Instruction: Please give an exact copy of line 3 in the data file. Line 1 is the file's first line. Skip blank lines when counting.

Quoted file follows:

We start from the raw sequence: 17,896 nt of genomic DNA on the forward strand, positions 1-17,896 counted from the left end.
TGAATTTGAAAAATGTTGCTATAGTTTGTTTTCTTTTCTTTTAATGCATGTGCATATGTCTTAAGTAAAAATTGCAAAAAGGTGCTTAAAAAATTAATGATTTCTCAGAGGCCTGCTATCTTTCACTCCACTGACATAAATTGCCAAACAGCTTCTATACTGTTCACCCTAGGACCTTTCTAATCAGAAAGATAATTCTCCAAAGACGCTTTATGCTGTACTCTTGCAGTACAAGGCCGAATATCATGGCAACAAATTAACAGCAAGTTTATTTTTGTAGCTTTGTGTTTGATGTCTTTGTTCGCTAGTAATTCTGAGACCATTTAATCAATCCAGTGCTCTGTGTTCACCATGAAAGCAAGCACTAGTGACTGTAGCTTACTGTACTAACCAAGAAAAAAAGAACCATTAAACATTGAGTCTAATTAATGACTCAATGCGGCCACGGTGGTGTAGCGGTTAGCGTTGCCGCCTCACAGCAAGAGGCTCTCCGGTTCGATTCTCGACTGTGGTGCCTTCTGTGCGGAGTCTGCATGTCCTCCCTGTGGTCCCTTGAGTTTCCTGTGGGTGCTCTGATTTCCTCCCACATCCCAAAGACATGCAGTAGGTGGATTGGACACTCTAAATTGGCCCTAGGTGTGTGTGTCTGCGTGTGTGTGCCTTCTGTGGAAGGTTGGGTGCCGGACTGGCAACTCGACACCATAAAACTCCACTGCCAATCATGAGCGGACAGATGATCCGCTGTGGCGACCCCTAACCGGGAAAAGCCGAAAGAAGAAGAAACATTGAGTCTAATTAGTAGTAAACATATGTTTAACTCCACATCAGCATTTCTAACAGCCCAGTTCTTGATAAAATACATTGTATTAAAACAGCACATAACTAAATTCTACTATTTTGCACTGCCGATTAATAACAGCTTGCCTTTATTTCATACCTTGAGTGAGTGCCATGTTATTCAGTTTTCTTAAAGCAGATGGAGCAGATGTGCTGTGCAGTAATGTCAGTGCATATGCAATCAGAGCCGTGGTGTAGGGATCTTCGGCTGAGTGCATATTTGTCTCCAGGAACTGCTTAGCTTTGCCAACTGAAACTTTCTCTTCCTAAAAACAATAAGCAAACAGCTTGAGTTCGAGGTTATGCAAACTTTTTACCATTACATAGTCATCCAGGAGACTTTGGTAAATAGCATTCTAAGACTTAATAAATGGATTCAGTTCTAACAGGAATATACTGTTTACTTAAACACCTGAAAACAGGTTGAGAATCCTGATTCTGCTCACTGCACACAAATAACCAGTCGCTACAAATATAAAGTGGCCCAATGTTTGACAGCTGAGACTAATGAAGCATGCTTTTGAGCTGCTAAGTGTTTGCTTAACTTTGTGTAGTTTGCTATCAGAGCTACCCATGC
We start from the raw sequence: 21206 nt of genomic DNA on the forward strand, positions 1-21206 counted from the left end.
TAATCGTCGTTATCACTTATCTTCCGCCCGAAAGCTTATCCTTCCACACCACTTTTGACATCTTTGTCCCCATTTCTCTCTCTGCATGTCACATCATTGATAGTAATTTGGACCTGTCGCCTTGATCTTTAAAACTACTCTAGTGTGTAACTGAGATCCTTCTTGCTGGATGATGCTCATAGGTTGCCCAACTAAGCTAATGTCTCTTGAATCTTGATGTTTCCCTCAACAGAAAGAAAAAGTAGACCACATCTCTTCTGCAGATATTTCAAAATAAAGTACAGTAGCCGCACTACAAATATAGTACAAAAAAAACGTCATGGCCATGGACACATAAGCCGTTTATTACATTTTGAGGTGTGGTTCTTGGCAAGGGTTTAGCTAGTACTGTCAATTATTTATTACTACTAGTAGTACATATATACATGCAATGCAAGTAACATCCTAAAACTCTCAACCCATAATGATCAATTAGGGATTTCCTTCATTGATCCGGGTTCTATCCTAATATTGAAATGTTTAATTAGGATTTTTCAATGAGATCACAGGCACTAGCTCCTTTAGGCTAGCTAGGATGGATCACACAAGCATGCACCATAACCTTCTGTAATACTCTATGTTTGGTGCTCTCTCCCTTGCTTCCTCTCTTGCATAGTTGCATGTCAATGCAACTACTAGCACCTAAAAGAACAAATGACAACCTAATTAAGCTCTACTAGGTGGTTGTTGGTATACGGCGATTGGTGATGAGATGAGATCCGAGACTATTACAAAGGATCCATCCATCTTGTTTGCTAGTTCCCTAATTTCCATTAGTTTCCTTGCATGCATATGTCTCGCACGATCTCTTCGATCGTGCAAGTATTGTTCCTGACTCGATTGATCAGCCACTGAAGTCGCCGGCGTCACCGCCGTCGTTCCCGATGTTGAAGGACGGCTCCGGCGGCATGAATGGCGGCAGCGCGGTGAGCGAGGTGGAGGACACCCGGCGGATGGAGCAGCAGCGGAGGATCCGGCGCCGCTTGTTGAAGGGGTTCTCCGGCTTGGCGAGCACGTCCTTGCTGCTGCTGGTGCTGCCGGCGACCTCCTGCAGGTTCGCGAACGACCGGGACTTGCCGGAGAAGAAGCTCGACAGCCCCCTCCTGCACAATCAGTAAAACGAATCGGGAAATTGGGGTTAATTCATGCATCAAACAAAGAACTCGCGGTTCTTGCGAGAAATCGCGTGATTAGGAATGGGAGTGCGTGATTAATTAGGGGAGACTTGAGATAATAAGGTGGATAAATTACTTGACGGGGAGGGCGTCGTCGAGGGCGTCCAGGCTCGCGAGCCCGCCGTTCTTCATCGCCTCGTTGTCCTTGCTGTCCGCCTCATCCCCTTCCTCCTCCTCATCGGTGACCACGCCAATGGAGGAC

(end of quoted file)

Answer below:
We start from the raw sequence: 21206 nt of genomic DNA on the forward strand, positions 1-21206 counted from the left end.